Investigating the Characteristics of Exoplanetary Atmospheres and Interiors

Change log

The characterisation of exoplanets has made rapid progress in recent years, with observations of bulk properties such as mass and radius combining with detailed atmospheric spectroscopy to provide unprecedented insight into the nature of these remote worlds. However, these high-quality observations also require sophisticated modelling and analysis tools in order to maximise the scientific output from the data. In this thesis I present a number of advances in atmospheric modelling and retrieval, as well as internal structure models, which have been used to investigate the properties of a wide range of planets, from hot Jupiters to temperate mini-Neptunes.

I conduct an assessment of the feasibility of supervised machine learning as a tool to carry out atmospheric retrievals of exoplanets. Retrieval methods commonly conduct Bayesian parameter estimation and statistical inference using sampling algorithms such as Markov Chain Monte Carlo or Nested Sampling. Recently several attempts have been made to use machine learning algorithms either to complement or replace fully Bayesian methods in order to improve computational efficiency. However, results from these algorithms sometimes disagree with contemporary Bayesian retrievals. To investigate this, I use the Random Forest supervised machine learning algorithm which has been applied previously for atmospheric retrieval. I extend the machine learning approach to develop a new algorithm, and demonstrate excellent agreement with a Bayesian retrieval of the transmission spectrum of the hot Jupiter HD~209458b. Despite this success, and achieving high computational efficiency, I still find that this machine learning approach is computationally prohibitive for high-dimensional parameter spaces that are routinely explored with Bayesian retrievals with modest computational resources. I discuss the trade offs and potential avenues for the future.

I present \textsc{Aura-3D}, a three-dimensional atmospheric retrieval framework for exoplanet transmission spectra. \textsc{Aura-3D} includes a forward model that enables rapid computation of transmission spectra in 3D geometry for a given atmospheric structure and can, therefore, be used for atmospheric retrievals as well as for computing spectra from General Circulation Models (GCMs). In order to efficiently explore the space of possible 3D temperature structures in retrievals, I develop a parametric 3D pressure-temperature profile which can accurately represent azimuthally-averaged temperature structures of a range of hot Jupiter GCMs. I apply this retrieval framework to simulated JWST observations of hot Jupiter transmission spectra, obtaining accurate estimates of the day-night temperature variation across the terminator as well as the abundances of chemical species. I demonstrate an example of a model hot Jupiter transmission spectrum for which a traditional 1D retrieval of JWST-quality data returns biased abundance estimates, whereas a retrieval including a day-night temperature gradient can accurately retrieve the true abundances. The forward model also has the capability to include inhomogeneous chemistry as well as variable clouds/hazes. This new retrieval framework opens the field to detailed multidimensional atmospheric characterisation using transmission spectra of exoplanets in the JWST era.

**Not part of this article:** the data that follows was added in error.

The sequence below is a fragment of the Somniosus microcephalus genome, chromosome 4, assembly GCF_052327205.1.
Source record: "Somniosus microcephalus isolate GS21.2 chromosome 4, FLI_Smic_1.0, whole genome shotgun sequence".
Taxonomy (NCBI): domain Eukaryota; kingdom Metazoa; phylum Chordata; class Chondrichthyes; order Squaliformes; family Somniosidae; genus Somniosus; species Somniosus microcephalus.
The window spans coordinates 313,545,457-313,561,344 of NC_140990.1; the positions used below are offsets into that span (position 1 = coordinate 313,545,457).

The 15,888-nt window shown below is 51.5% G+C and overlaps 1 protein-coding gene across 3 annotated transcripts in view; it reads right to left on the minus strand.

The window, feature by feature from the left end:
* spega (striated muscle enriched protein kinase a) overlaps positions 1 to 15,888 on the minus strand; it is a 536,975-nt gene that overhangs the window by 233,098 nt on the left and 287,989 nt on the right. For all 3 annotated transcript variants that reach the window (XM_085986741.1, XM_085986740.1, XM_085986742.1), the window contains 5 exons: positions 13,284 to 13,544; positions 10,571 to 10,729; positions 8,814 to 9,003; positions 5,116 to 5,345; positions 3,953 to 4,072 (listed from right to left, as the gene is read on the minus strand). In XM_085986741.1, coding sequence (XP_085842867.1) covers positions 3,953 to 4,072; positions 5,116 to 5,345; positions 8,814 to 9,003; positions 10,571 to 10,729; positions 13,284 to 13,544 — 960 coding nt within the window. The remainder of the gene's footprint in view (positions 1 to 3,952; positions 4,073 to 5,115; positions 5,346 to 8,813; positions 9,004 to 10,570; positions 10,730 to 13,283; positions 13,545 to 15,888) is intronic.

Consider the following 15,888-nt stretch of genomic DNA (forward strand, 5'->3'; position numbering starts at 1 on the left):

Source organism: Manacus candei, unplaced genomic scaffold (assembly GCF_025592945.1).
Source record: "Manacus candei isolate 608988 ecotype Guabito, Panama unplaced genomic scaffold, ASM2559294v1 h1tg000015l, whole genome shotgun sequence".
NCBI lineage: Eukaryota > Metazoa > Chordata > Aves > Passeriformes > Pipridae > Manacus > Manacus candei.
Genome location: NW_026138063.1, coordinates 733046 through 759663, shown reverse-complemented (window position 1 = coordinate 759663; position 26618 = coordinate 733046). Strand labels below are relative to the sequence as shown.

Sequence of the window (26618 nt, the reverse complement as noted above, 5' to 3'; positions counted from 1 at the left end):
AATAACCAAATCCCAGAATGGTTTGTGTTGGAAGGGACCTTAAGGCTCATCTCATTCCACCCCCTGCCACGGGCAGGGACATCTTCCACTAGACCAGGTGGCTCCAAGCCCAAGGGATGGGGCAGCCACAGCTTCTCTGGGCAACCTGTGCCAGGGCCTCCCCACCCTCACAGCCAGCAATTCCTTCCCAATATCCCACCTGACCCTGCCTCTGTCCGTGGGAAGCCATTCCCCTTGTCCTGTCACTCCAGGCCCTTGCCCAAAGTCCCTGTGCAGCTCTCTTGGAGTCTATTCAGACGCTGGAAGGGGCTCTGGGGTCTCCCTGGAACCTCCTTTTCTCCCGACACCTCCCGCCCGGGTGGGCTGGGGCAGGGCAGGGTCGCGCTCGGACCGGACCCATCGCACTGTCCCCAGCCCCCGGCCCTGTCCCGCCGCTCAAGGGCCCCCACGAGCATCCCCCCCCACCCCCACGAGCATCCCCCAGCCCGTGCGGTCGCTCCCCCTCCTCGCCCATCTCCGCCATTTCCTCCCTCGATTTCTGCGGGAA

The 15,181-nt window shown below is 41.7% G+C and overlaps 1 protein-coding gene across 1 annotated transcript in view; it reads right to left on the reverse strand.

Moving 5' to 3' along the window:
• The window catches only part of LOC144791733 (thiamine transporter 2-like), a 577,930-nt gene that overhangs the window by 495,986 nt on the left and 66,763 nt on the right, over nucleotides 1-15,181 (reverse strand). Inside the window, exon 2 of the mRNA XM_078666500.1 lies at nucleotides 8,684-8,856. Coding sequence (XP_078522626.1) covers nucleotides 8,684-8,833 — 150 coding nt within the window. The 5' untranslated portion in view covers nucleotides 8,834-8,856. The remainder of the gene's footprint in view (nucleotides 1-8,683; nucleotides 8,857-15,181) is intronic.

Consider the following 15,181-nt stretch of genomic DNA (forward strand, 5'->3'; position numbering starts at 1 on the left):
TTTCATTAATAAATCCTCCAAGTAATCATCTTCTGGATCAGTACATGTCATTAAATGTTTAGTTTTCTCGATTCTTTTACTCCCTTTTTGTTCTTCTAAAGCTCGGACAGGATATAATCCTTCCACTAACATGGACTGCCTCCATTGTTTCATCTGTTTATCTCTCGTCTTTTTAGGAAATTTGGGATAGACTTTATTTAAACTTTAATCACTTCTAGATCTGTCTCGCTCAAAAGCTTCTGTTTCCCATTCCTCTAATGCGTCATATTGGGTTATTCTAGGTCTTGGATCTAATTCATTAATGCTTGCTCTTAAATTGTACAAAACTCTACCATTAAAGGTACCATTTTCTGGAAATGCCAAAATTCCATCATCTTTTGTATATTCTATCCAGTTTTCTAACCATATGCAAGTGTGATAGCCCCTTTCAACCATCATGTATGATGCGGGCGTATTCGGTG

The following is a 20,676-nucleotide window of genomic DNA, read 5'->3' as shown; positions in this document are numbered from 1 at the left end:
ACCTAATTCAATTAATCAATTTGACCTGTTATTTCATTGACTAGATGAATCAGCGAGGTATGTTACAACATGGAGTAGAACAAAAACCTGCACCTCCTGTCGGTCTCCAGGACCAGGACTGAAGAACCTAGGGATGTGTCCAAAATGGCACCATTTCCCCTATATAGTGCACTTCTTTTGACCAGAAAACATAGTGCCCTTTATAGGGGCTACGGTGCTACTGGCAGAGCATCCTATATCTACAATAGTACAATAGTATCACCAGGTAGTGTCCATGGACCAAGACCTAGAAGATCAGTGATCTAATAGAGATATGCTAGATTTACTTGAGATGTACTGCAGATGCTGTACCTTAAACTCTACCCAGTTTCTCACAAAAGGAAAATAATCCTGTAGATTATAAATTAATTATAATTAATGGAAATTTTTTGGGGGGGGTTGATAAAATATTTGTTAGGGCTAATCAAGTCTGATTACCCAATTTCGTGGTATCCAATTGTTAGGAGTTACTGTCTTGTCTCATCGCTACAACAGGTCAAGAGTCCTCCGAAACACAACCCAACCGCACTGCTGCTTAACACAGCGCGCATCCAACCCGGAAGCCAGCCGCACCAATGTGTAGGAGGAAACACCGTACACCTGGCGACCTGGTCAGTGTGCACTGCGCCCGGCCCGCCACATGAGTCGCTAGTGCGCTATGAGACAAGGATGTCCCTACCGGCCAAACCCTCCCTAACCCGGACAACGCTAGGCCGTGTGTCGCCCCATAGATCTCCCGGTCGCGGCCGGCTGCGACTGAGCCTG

I also present a new internal structure model for super-Earths and mini-Neptunes that enables detailed characterisation of a planet's water component. I use my model to determine how the bulk properties and surface conditions of a water world affect its ocean depth, finding that oceans can be up to hundreds of times deeper than on Earth. I explore the region of mass--radius space in which planets with H-rich envelopes could host liquid H2O. Such envelopes could contribute significantly to the planet radius while retaining liquid water at the surface, highlighting the exciting potential for habitable conditions to be present on planets much larger than Earth.

I contribute to internal structure models of a number of sub-Neptunes whose atmospheres are set to be observed using JWST. Before such observations take place, it is vitally important to understand the interior structures of these planets, which strongly affects their possible atmospheric compositions. We use the bulk parameters and retrieved atmospheric properties to constrain the internal structure and thermodynamic conditions in the habitable-zone mini-Neptune K2-18b, for which I contribute the H2O EOS. The constraints on the interior allow multiple scenarios between rocky worlds with massive H/He envelopes and water worlds with thin envelopes. We constrain the mass fraction of the H/He envelope to be $\lesssim$6%; spanning $\lesssim10^{-5}$ for a predominantly water world to $\sim6%forapureironinterior.ThethermodynamicconditionsatthesurfaceoftheH_2$O layer range from the supercritical to liquid phases, with a range of solutions allowing for habitable conditions. We also investigate the possible compositions of the pair of planets orbiting the star TOI-776. The bulk densities of TOI-776b and c allow for a wide range of possible interior and atmospheric compositions. However, the models indicate that both planets must have retained a significant atmosphere. Upcoming observations will revolutionise our understanding of these planets, helping to uncover the mysteries of the sub-Neptune population.

Finally, I discuss the latest developments in exoplanet observations, and consider how these advances may further our understanding of worlds beyond our own.

Madhusudhan, Nikku
astrophysics, exoplanets, astronomy
Doctor of Philosophy (PhD)
Awarding Institution
University of Cambridge
STFC (2124237)
STFC CDT ST/P006787/1